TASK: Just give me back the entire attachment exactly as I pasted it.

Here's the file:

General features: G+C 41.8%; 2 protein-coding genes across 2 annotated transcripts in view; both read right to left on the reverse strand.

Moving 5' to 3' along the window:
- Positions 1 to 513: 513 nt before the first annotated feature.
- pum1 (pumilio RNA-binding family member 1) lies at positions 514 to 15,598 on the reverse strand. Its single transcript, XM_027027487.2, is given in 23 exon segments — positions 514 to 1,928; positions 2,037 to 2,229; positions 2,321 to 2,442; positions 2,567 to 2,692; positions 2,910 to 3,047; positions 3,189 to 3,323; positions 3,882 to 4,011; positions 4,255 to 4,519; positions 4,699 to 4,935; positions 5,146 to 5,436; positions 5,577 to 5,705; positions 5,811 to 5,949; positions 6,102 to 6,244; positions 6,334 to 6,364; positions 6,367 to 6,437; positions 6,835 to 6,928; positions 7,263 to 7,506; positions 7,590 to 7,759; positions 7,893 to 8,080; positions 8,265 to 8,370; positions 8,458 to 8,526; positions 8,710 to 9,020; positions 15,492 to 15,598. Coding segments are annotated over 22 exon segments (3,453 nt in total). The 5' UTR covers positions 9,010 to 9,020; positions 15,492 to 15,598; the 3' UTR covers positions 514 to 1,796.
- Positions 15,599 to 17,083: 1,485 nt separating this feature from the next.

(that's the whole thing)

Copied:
General features: G+C 41.8%; 2 protein-coding genes across 2 annotated transcripts in view; both read right to left on the reverse strand.

Moving 5' to 3' along the window:
- Positions 1 to 513: 513 nt before the first annotated feature.
- pum1 (pumilio RNA-binding family member 1) lies at positions 514 to 15,598 on the reverse strand. Its single transcript, XM_027027487.2, is given in 23 exon segments — positions 514 to 1,928; positions 2,037 to 2,229; positions 2,321 to 2,442; positions 2,567 to 2,692; positions 2,910 to 3,047; positions 3,189 to 3,323; positions 3,882 to 4,011; positions 4,255 to 4,519; positions 4,699 to 4,935; positions 5,146 to 5,436; positions 5,577 to 5,705; positions 5,811 to 5,949; positions 6,102 to 6,244; positions 6,334 to 6,364; positions 6,367 to 6,437; positions 6,835 to 6,928; positions 7,263 to 7,506; positions 7,590 to 7,759; positions 7,893 to 8,080; positions 8,265 to 8,370; positions 8,458 to 8,526; positions 8,710 to 9,020; positions 15,492 to 15,598. Coding segments are annotated over 22 exon segments (3,453 nt in total). The 5' UTR covers positions 9,010 to 9,020; positions 15,492 to 15,598; the 3' UTR covers positions 514 to 1,796.
- Positions 15,599 to 17,083: 1,485 nt separating this feature from the next.